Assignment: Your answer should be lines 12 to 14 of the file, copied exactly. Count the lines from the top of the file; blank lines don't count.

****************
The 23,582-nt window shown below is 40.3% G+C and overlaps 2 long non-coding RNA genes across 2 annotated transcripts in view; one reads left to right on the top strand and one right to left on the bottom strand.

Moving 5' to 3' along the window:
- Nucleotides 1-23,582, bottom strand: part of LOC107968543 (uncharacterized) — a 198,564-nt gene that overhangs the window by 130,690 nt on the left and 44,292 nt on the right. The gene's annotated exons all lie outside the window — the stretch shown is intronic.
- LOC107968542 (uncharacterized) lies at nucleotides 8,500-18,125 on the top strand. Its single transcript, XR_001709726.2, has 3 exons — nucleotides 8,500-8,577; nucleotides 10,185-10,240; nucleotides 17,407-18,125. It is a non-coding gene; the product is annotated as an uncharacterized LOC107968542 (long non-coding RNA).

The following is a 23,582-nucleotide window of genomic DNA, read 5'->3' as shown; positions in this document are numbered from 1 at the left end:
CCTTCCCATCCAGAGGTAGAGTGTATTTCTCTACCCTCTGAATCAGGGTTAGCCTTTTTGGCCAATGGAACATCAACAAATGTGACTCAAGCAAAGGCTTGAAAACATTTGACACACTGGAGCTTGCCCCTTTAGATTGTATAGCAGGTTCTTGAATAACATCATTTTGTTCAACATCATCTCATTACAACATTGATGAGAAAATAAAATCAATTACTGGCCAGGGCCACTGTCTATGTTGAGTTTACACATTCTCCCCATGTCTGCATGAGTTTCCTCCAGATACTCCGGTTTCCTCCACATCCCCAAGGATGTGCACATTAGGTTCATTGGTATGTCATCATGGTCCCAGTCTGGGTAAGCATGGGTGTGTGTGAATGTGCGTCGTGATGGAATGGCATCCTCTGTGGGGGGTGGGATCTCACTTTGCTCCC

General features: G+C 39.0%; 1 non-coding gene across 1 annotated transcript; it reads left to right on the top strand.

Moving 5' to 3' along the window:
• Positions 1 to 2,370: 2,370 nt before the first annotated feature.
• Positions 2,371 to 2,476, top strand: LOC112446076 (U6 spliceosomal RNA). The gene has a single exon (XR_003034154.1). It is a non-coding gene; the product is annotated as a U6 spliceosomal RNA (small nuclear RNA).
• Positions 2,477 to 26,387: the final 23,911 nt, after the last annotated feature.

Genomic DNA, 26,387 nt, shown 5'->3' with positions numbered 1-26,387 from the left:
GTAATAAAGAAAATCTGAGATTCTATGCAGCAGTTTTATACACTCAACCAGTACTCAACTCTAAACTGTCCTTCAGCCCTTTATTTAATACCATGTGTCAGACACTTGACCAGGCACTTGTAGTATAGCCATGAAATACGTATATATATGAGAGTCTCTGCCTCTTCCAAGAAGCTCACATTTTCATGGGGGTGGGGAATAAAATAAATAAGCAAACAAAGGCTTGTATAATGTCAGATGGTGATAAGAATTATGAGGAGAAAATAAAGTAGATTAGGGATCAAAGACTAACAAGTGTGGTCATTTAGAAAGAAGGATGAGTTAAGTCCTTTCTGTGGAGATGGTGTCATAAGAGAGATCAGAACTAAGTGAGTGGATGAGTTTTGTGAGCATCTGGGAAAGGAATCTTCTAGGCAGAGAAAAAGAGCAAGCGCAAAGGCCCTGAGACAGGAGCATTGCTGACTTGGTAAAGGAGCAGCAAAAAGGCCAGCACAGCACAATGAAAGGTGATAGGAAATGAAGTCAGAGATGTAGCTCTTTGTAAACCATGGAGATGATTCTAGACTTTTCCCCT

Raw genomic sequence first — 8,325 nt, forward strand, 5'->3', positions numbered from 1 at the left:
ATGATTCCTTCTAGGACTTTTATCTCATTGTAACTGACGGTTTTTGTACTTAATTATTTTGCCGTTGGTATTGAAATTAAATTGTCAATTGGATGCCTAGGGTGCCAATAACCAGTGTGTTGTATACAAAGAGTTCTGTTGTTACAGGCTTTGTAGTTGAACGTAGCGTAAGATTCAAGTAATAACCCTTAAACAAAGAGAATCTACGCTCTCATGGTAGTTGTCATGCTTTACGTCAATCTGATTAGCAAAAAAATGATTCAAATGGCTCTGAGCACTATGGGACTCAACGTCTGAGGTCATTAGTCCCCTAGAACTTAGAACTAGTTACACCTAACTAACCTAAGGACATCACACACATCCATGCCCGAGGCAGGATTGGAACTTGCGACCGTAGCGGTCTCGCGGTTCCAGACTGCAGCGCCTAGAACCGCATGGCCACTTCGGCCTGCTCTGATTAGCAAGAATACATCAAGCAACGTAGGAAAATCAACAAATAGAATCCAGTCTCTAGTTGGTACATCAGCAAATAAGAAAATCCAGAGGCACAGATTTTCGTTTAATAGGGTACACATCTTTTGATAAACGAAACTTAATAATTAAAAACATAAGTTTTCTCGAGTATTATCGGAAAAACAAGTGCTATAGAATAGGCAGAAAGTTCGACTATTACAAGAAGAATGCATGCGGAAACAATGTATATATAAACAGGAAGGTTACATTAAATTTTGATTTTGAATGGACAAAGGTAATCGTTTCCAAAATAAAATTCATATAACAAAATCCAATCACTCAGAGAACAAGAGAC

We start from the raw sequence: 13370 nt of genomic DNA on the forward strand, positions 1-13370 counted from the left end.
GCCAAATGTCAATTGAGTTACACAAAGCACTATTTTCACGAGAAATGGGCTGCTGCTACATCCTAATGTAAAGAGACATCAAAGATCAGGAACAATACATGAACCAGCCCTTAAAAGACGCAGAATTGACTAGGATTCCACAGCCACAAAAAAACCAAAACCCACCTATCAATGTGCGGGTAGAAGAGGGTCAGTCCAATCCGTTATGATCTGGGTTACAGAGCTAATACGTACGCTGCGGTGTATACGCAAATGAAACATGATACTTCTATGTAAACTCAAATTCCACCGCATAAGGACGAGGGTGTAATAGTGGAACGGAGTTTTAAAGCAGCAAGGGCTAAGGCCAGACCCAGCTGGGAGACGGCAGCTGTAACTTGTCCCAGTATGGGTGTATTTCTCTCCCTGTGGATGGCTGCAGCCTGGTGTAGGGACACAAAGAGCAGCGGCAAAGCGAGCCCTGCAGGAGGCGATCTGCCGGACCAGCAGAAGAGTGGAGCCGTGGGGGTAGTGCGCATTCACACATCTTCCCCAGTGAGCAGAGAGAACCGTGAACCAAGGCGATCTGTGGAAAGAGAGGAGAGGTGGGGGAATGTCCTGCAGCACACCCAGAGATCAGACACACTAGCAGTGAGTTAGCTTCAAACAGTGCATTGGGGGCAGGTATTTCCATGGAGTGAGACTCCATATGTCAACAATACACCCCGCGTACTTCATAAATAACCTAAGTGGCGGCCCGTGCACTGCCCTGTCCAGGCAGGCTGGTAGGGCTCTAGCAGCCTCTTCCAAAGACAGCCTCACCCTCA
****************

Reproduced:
Genomic DNA, 26,387 nt, shown 5'->3' with positions numbered 1-26,387 from the left:
GTAATAAAGAAAATCTGAGATTCTATGCAGCAGTTTTATACACTCAACCAGTACTCAACTCTAAACTGTCCTTCAGCCCTTTATTTAATACCATGTGTCAGACACTTGACCAGGCACTTGTAGTATAGCCATGAAATACGTATATATATGAGAGTCTCTGCCTCTTCCAAGAAGCTCACATTTTCATGGGGGTGGGGAATAAAATAAATAAGCAAACAAAGGCTTGTATAATGTCAGATGGTGATAAGAATTATGAGGAGAAAATAAAGTAGATTAGGGATCAAAGACTAACAAGTGTGGTCATTTAGAAAGAAGGATGAGTTAAGTCCTTTCTGTGGAGATGGTGTCATAAGAGAGATCAGAACTAAGTGAGTGGATGAGTTTTGTGAGCATCTGGGAAAGGAATCTTCTAGGCAGAGAAAAAGAGCAAGCGCAAAGGCCCTGAGACAGGAGCATTGCTGACTTGGTAAAGGAGCAGCAAAAAGGCCAGCACAGCACAATGAAAGGTGATAGGAAATGAAGTCAGAGATGTAGCTCTTTGTAAACCATGGAGATGATTCTAGACTTTTCCCCT

Raw genomic sequence first — 8,325 nt, forward strand, 5'->3', positions numbered from 1 at the left: